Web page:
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Happily Married Couples Consider Themselves Healthier

COLUMBIA, MO, February 13, 2013—Previous research suggests that married people have better mental and physical health than their unmarried peers and are less likely to develop chronic conditions than their widowed or divorced counterparts. But a recent  University of Missouri study helps fill out the picture: people who have happy marriages are more likely to rate their health as better as they age; aging adults whose physical health is declining could especially benefit from improving their marriages.

Christine Proulx, an assistant professor in the MU Department of Human Development and Family Studies, examined the long-term relationship between self-rated health and marital quality. She found that, in all stages of marriage, positive or negative relationships affect the individuals’ health. Spouses should be aware that how they treat each other and how happy they are in their marriages affect both partners’ health, and they should think more about their personal relationships when thinking holistically about their health, she said.

Proulx suggests that health professionals consider patients’ personal relationships when designing health promotion programs or treatment plans.
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Anxiety about Relationships May Lower Immunity,
Increase Vulnerability to Illness

COLUMBUS, OH, February 11, 2013 – Concerns and anxieties about one’s close relationships appear to function as a chronic stressor that can compromise immunity, according to new research.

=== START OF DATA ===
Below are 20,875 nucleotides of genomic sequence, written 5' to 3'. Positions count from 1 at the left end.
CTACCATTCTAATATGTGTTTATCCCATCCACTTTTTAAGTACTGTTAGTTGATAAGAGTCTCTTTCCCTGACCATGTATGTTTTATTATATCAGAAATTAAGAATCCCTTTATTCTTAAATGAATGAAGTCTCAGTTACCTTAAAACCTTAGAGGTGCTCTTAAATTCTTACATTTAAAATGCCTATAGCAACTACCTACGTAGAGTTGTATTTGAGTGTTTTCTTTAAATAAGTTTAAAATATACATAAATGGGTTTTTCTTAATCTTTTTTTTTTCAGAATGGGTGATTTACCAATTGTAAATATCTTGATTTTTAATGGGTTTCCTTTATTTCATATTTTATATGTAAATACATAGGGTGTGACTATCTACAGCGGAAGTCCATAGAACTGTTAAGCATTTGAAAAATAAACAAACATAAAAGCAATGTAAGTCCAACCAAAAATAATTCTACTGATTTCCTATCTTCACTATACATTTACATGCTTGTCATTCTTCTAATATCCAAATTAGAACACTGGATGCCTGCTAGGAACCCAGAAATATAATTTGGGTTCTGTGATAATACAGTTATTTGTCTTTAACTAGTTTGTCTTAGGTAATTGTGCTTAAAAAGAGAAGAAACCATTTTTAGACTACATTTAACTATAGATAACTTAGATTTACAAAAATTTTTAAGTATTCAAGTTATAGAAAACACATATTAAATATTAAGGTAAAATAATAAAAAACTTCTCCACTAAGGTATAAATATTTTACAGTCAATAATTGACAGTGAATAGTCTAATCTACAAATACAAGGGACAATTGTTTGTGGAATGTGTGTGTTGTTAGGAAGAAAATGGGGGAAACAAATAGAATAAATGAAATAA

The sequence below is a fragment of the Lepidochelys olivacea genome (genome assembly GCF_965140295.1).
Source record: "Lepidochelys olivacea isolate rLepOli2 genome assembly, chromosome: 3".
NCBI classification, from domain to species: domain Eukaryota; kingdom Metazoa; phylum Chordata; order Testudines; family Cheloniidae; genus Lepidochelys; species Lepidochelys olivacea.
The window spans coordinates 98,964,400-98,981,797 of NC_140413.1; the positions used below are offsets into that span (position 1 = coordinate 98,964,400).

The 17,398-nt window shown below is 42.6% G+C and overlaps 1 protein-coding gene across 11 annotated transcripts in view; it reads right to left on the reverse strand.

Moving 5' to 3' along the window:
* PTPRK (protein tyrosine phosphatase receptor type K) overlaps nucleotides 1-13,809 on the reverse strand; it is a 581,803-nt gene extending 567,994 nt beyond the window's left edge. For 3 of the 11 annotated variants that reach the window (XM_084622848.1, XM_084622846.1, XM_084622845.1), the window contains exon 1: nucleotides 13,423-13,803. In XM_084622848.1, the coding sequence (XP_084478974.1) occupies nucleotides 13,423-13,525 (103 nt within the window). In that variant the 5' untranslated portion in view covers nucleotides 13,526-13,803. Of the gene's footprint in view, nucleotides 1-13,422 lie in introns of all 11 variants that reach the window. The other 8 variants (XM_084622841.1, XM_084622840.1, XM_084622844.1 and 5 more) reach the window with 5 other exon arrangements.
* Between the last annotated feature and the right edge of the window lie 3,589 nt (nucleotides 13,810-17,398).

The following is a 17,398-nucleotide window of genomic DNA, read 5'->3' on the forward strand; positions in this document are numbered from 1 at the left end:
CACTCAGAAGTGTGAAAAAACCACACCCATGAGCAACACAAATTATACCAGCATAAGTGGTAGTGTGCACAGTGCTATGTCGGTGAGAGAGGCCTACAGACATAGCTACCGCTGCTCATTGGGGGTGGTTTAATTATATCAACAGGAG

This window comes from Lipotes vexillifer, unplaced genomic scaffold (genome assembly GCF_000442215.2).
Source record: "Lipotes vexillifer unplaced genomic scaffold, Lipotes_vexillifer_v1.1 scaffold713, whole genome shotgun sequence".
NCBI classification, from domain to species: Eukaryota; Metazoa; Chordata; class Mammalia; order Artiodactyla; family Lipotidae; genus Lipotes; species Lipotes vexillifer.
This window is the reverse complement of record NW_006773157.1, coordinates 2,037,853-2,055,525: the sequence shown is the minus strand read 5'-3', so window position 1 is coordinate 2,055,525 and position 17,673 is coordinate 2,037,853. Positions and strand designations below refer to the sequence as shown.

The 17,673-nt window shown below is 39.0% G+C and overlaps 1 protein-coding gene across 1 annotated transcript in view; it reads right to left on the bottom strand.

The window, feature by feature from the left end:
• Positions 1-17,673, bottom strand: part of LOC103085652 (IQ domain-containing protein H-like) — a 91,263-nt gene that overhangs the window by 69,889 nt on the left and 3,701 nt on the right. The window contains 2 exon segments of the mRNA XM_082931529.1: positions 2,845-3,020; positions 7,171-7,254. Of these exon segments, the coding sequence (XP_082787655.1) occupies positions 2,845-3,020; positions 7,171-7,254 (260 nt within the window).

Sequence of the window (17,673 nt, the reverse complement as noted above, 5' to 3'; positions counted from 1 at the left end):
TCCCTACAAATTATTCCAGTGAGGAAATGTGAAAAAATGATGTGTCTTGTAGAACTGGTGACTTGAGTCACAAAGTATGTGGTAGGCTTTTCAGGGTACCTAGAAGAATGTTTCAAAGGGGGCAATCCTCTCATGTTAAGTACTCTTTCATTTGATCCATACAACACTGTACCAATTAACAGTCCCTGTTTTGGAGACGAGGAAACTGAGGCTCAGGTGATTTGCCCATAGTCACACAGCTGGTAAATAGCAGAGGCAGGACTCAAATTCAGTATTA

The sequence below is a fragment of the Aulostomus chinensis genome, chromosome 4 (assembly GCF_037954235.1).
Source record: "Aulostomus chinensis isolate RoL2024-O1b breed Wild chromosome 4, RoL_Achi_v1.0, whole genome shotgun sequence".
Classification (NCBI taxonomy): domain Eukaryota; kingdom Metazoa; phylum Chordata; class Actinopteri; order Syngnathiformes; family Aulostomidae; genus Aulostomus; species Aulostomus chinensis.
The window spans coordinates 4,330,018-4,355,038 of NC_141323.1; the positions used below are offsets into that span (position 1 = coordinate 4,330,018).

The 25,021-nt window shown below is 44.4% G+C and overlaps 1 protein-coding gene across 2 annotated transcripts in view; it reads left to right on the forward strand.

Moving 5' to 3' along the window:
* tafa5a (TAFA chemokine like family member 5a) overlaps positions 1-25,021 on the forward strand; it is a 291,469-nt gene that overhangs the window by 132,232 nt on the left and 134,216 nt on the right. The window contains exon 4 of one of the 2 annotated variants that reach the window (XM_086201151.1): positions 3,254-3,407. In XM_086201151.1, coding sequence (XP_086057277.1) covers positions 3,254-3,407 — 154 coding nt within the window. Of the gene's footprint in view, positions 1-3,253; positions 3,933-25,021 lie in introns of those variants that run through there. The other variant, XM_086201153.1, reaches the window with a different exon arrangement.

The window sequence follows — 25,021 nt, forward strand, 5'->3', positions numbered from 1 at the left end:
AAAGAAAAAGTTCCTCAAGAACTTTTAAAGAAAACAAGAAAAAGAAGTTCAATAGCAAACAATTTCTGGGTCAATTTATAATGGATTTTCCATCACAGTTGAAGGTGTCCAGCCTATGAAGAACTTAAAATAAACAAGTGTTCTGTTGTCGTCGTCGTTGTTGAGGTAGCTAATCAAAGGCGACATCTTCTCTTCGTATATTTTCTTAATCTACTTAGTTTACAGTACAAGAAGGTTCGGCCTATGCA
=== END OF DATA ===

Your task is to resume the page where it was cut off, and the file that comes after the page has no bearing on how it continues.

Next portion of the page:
Married partners who were more anxiously attached produced higher levels of cortisol, a steroid hormone that is released in response to stress, and had fewer T cells—important components of the immune system’s defense against infection—than did participants who were less anxiously attached.

“Everyone has these types of concerns now and again in their relationships, but a high level of attachment anxiety refers to people who have these worries fairly constantly in most of their relationships,” said Lisa Jaremka, lead author of the study and a postdoctoral fellow in Ohio State University’s Institute for Behavioral Medicine Research (IBMR).
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Women Happier in Relationships When Men Feel Their Pain

WASHINGTON, APA: March 5, 2012 —Men like to know when their wife or girlfriend is happy while women really want the man in their life to know when they are upset, according to a new study published by the American Psychological Association (APA).

The study involved a diverse sample of couples and found that men’s and women’s perceptions of their significant other’s empathy, and their abilities to tell when the other is happy or upset, are linked to relationship satisfaction in distinctive ways,
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Is Silence Golden? Maybe Not So Much

While it seems obvious that expressions of gratitude would increase positive feelings in the partner receiving gratitude, it is not quite as self-evident that there would also be benefits for the expresser. Nevertheless, whether in romantic partners or friends, the researchers found evidence that the sense of communal strength was heightened for those who voiced gratitude—at least in the sample of college students studied.